Skip To Content
  • Home
  • Seller
  • What most Realtors won’t tell you about trees

What most Realtors won’t tell you about trees

What most Realtors won't tell you about trees

Unlike most Real Estate agents, I always encourage my clients to look at the landscape and take it a step further by explaining the importance of having well-placed trees and shrubs around your home.  Trees of varying qualities offer you and your community with a number of advantages. According to, trees around your home may increase your home value by more than 15 percent, as well as improve your chances of a sale. 

Other benefits such as providing shade in summer and a windbreak in the winter season to lower your heating and cooling costs added to the opportunity to beautify your home and neighborhood make this landscape option a home run.

I could go on and on about the benefits of adding trees and shrubs to your property, but the bottom line is this; homes with trees are more valuable and are easier to rent or sell than homes on a barren landscape.

Okay, so now that I’ve convinced you of the value of trees (at least, I hope I have!), I am sure you recognize you need help. You want to plant some trees and shrubs but are not certain how to go about it.  All-natural arborist and writer Howard Garrett has some simple, clear-cut measures to tree planting that can help.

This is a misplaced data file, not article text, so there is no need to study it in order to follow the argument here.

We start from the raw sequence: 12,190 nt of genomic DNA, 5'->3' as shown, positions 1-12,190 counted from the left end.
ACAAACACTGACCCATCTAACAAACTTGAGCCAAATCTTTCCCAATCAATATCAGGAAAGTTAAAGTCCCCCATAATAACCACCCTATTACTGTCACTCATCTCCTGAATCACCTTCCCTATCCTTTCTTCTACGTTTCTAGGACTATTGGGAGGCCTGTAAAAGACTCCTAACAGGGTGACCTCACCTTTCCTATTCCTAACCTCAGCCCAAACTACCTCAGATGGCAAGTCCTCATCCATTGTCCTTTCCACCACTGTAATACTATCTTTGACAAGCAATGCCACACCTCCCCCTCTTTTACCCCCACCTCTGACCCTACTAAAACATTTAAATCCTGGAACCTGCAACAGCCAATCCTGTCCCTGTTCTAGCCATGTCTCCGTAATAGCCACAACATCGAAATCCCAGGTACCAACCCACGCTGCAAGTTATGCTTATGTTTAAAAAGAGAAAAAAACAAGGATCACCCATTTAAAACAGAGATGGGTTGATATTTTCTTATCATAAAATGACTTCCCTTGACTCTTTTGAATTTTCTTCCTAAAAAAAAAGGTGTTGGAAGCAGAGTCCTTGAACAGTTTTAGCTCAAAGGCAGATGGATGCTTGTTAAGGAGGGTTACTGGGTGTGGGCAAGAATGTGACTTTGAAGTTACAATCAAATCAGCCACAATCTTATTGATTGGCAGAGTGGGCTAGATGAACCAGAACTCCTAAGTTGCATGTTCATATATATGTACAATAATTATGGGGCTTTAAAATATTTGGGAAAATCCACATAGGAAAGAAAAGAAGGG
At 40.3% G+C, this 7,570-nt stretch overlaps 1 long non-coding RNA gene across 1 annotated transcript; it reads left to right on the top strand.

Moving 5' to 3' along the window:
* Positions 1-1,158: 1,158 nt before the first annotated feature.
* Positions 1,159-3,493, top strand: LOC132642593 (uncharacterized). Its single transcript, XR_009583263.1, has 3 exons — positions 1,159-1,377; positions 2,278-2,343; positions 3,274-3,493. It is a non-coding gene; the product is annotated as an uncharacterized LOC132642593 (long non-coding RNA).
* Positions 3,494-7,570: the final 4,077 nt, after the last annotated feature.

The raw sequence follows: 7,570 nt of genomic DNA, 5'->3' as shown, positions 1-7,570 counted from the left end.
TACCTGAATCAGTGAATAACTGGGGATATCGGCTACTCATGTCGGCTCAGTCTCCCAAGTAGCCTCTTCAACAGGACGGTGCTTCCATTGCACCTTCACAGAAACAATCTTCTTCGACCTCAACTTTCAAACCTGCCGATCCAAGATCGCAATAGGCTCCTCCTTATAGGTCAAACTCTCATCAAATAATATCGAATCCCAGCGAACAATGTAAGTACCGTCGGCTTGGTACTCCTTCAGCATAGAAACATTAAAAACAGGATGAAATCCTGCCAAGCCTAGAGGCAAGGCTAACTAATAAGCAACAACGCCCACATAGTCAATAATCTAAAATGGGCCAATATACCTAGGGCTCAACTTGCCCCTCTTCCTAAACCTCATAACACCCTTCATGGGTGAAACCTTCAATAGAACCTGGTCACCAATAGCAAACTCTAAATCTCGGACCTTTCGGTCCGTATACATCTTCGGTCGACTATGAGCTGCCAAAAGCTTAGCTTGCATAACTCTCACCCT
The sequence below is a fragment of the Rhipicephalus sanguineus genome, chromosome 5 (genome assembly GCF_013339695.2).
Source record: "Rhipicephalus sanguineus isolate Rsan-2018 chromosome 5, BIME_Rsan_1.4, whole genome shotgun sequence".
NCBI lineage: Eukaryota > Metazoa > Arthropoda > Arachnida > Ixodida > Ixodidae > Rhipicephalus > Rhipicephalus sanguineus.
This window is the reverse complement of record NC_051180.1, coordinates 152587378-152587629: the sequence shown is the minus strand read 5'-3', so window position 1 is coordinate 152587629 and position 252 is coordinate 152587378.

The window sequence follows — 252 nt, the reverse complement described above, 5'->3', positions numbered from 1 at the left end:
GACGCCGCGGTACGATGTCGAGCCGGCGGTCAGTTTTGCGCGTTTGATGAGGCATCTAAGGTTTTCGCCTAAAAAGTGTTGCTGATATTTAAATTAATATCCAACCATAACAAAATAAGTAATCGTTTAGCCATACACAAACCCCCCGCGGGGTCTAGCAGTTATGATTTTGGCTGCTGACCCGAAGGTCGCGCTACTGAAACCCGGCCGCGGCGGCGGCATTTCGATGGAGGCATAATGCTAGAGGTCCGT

According to Garrett, virtually all trees put in today are being placed improperly. Autumn is a great time to put trees because of moderate temperatures and rain allowing them to acclimate and grow strong roots before the heat and dryness of summer.

Before you go off planting your first tree, here are some quick tips to remember… 

  • Never plant a tree in glazed holes, like those created with perhaps a tree spade or auger, unless you know you can rough up the sides of the hole to eliminate any glazing or compaction before planting. Holes with glazed sides can keep your tree roots from penetrating the surrounding land and could cause circling roots and improper root growth.
  • Once you know your tree has adequate drainage, you’re ready to put in the roots. In case your tree is wrapped in burlap, you will want to keep the burlap on the sides of the ball for planting, but remember to loosen the burlap at the trunk, as well as eliminate it from the crest of the ball.
  • Remove any nylon twine or plastic addressing, string, or wire mesh, since these supplies don’t decompose and may girdle the tree trunk and roots as they grow.
  • In case your tree is in a plastic container, cautiously remove it from the pot, cutting the pot off if required. If your tree is in the dirt, utilize a spade or perhaps a brush to remove excess dirt from the crest of the root ball.
  • If you just have a bare root specimen, it’s crucial to keep the roots damp throughout the transportation and planting process.  Exposed roots can dry out quickly – although they may be dormant during you planting – they are still living and do require water to survive.

Now that you’re an official tree hugger, it’s time you got out and explored the extraordinary beauty surrounding Durant, OK.  While you’re out doing that, if you have any questions or just looking for a local real estate expert who can guide you through the home selling and home buying process, give us a call or send me an email today.


What most Realtors won't tell you about trees

Trackback from your site.

Leave a Reply